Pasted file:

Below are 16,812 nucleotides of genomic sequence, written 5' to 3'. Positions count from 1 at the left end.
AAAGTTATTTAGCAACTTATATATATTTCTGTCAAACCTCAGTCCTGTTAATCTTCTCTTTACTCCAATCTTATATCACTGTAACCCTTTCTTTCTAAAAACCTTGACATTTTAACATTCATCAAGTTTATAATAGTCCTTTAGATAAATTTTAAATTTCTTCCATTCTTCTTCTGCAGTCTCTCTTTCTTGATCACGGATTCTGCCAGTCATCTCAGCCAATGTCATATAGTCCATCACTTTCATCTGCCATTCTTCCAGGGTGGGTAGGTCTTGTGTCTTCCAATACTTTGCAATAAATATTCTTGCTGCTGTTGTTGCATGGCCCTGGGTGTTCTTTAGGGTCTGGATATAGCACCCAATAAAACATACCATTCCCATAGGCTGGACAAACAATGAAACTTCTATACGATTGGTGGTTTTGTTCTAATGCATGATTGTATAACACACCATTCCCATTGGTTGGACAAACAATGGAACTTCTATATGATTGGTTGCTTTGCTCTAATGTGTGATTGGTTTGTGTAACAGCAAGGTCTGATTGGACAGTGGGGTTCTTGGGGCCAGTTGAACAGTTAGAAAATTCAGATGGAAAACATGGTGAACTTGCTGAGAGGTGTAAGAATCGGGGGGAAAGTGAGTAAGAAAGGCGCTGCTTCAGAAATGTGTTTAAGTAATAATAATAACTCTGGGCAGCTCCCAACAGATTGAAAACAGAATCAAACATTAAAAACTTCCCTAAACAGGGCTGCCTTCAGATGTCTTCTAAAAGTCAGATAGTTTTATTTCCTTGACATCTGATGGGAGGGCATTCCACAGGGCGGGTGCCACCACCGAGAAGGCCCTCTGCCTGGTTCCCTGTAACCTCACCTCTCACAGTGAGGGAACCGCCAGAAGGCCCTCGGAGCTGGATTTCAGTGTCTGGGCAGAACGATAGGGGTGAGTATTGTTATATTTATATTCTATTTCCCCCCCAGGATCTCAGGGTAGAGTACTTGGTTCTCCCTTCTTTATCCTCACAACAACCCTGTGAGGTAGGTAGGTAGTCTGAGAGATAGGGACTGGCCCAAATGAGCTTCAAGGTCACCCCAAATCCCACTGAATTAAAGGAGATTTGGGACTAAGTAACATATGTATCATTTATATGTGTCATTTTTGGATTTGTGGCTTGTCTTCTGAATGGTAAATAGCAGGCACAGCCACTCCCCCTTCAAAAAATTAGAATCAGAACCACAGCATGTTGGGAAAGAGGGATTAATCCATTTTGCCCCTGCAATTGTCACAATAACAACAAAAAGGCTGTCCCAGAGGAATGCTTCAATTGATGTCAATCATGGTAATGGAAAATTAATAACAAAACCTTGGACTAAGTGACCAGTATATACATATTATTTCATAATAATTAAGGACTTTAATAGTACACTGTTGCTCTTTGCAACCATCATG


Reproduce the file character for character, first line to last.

Below are 16,812 nucleotides of genomic sequence, written 5' to 3'. Positions count from 1 at the left end.
AAAGTTATTTAGCAACTTATATATATTTCTGTCAAACCTCAGTCCTGTTAATCTTCTCTTTACTCCAATCTTATATCACTGTAACCCTTTCTTTCTAAAAACCTTGACATTTTAACATTCATCAAGTTTATAATAGTCCTTTAGATAAATTTTAAATTTCTTCCATTCTTCTTCTGCAGTCTCTCTTTCTTGATCACGGATTCTGCCAGTCATCTCAGCCAATGTCATATAGTCCATCACTTTCATCTGCCATTCTTCCAGGGTGGGTAGGTCTTGTGTCTTCCAATACTTTGCAATAAATATTCTTGCTGCTGTTGTTGCATGGCCCTGGGTGTTCTTTAGGGTCTGGATATAGCACCCAATAAAACATACCATTCCCATAGGCTGGACAAACAATGAAACTTCTATACGATTGGTGGTTTTGTTCTAATGCATGATTGTATAACACACCATTCCCATTGGTTGGACAAACAATGGAACTTCTATATGATTGGTTGCTTTGCTCTAATGTGTGATTGGTTTGTGTAACAGCAAGGTCTGATTGGACAGTGGGGTTCTTGGGGCCAGTTGAACAGTTAGAAAATTCAGATGGAAAACATGGTGAACTTGCTGAGAGGTGTAAGAATCGGGGGGAAAGTGAGTAAGAAAGGCGCTGCTTCAGAAATGTGTTTAAGTAATAATAATAACTCTGGGCAGCTCCCAACAGATTGAAAACAGAATCAAACATTAAAAACTTCCCTAAACAGGGCTGCCTTCAGATGTCTTCTAAAAGTCAGATAGTTTTATTTCCTTGACATCTGATGGGAGGGCATTCCACAGGGCGGGTGCCACCACCGAGAAGGCCCTCTGCCTGGTTCCCTGTAACCTCACCTCTCACAGTGAGGGAACCGCCAGAAGGCCCTCGGAGCTGGATTTCAGTGTCTGGGCAGAACGATAGGGGTGAGTATTGTTATATTTATATTCTATTTCCCCCCCAGGATCTCAGGGTAGAGTACTTGGTTCTCCCTTCTTTATCCTCACAACAACCCTGTGAGGTAGGTAGGTAGTCTGAGAGATAGGGACTGGCCCAAATGAGCTTCAAGGTCACCCCAAATCCCACTGAATTAAAGGAGATTTGGGACTAAGTAACATATGTATCATTTATATGTGTCATTTTTGGATTTGTGGCTTGTCTTCTGAATGGTAAATAGCAGGCACAGCCACTCCCCCTTCAAAAAATTAGAATCAGAACCACAGCATGTTGGGAAAGAGGGATTAATCCATTTTGCCCCTGCAATTGTCACAATAACAACAAAAAGGCTGTCCCAGAGGAATGCTTCAATTGATGTCAATCATGGTAATGGAAAATTAATAACAAAACCTTGGACTAAGTGACCAGTATATACATATTATTTCATAATAATTAAGGACTTTAATAGTACACTGTTGCTCTTTGCAACCATCATG